Both heart and mind together, the tree in progress here will be completed for the upcoming NTEN grassroots tech awards to be handed out next week in Washington DC.
Amoration is THREE YEARS OLD TODAY! A great big thank you to all of our amazing sponsors, advisors, organizers,creative talent and volunteer teams! Here's just a few of the people who make AMO work:
* Omidyar Network: Two tremendous community favorites awards purchased our studio equipment
* Grassroots.org: Commissioned the Grassroots Love Tree as a part of their Dingman Social Ventures Program
* Dr. Andrew Anselmo: A tireless AMO Advisor from day one
* Sue Braiden: Amazing better world scout and Ubuntu Social Network founder in Second Life
* Camp Darfur Team including Gabriel Stauring, Pam Omidyar, Meron Moroz and the Better World Scouts.
* Lars Hasselblad Torres @ PeaceTiles and MixedMedia.us
* Jean Russell and Michael Maranda cultivating Nurture.biz
* Techsoup/CompuMentor (vote for us in the NetSquared Social Venture Awards starting 4/6!)
....when you play with scripters. No wonder they have more virtual friends than real ones!
In so much of our immersive play in worlds like Second Life we learn to interact in relation to space, script and experience. Violence plays a big role in this, the violences we do to others as well as to ourselves.
A recent discussion on the Second Life Educators SLED listserv asked where to draw the line on provocative team experiments in an educational setting. When do our actions become griefing and how do we best encourage interactive explorations when the provocation may be akin to an attack?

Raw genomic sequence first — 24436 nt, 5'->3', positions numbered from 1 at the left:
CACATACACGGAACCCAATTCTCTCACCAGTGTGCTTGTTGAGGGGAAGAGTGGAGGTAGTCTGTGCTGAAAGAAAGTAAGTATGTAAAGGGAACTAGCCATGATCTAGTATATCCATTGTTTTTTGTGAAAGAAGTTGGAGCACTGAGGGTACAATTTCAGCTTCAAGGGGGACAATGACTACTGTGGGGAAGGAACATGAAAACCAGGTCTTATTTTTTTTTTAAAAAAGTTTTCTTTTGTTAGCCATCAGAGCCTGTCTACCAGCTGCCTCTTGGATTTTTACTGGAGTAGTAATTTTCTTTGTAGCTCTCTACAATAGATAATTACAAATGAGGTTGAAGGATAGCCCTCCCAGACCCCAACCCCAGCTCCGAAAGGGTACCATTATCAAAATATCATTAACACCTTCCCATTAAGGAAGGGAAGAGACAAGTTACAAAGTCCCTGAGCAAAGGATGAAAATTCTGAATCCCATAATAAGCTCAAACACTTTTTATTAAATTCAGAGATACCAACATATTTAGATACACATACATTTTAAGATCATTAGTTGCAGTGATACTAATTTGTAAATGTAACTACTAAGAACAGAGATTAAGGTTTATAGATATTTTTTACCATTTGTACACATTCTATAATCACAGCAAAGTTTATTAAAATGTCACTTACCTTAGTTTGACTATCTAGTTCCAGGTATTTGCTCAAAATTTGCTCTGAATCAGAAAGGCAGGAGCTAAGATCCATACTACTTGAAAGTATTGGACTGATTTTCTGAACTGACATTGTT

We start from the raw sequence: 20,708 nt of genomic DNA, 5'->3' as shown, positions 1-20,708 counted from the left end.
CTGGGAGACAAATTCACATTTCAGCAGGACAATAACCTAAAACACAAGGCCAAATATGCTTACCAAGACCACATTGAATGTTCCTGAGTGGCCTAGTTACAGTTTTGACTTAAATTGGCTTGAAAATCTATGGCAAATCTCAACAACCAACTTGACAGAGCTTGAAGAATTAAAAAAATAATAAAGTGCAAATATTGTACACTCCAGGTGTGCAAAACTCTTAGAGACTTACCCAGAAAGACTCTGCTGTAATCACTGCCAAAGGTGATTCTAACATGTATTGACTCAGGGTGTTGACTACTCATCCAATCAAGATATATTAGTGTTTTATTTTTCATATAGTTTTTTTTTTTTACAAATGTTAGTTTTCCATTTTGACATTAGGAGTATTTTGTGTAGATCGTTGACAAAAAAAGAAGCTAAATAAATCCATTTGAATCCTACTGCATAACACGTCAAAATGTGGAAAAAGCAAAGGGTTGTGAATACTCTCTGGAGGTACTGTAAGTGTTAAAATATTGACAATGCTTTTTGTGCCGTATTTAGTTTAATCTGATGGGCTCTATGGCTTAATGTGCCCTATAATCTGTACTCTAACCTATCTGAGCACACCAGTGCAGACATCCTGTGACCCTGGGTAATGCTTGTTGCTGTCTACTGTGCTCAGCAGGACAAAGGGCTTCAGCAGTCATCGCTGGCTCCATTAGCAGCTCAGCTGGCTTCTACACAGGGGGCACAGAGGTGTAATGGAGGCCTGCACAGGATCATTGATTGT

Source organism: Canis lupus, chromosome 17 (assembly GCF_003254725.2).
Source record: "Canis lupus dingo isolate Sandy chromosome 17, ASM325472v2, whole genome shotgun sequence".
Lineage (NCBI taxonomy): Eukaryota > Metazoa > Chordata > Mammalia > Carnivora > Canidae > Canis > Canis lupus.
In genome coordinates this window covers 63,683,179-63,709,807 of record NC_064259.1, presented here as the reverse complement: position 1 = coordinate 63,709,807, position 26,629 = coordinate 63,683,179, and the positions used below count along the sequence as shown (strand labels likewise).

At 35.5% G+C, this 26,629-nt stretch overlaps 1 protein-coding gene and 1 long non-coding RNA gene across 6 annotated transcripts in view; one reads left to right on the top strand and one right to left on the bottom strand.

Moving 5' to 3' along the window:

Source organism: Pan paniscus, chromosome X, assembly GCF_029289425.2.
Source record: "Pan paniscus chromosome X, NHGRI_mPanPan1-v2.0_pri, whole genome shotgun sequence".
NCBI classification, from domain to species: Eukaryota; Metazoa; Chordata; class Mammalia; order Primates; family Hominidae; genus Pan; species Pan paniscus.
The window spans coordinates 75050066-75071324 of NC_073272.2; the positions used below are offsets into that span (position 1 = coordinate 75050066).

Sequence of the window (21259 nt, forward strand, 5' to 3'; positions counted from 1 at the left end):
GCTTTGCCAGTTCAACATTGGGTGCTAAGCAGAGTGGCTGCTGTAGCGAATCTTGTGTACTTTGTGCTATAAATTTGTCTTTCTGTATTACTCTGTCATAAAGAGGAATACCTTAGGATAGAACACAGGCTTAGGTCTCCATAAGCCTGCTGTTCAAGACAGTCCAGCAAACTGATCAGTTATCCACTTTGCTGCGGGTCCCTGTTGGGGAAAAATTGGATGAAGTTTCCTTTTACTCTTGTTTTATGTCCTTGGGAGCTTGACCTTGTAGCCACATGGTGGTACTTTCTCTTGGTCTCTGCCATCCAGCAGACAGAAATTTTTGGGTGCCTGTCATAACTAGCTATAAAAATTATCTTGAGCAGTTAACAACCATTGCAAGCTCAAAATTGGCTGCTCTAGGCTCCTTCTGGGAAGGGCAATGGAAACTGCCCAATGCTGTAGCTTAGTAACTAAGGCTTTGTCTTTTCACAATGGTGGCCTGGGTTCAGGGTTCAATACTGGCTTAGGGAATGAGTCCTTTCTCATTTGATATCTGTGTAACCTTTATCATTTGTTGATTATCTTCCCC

The Second Front performance troupe delicately walks this line in their performances. During February's NMConnect show on the New Media Consortium campus this group tested the boundaries by actively scripting cleverly hidden attacks, causing confusion and frustration with the participants.
It was pretty funny to see myself in that light and I thank Second Front for those little virtual violences. There's so much room to play in these spaces that we often forget to look at our interactions through a larger scope....the meta gets lost in the micro. Within worlds like Second Life it's easy to get completely immersed in content creation and forget all about social networking, or vice versa. Both can be deeply creative activities that move us beyond the little virtual violences created in most gaming platforms.
One of the most amazing social groups I've seen over the last few years is LiA in Uganda. Life in Africa participants create more than just community crafts in their spaces; they learn computers, business and microfinance and recently hosted a large gathering with Omidyar Network of social venture leaders seeking to do more.
You can help LiA do a LOT by sharing this link with your friends. If you have a favorite store or market for gifts suggest that they pick up a LiA Store Package and directly help dozens of men and women get on their feet through every purchase.
There are very easy things we can do.
Visit the wiki from NMConnect, the largest arts symposium ever held in Second Life, hosted by the New Media Consortium and curated by me, In Kenzo, for AMO Studio. Enjoy the photo galleries at Fotki; graphic novel release of NMConnect coming soon.
Thanks for tuning in and staying connected! AMO Advisors are welcome to join the Amoration group in Second Life for continued discussions or amoration.googlegroups.com for email discussion guides for educational new media.
.inKenzo. for AMO Studio
Took this picture while blindfolded (that's me, with the shoulder and magenta wrap). Handsome husband stuck his tongue out!
This was one of our Seeing Beyond Sight challenge photos; we went for a walk up to the botanical gardens on Catalina Island, Christmas Day of 2006....a beautiful day for a walk. This was right after I was blindfolded, still unsure of what to take pictures of. I heard something in the tree, then decided to turn the camera on us instead. This photo feels most like my marriage!
Visit Camp Darfur or tell a friend about what's going down. It only takes a minute to speak up.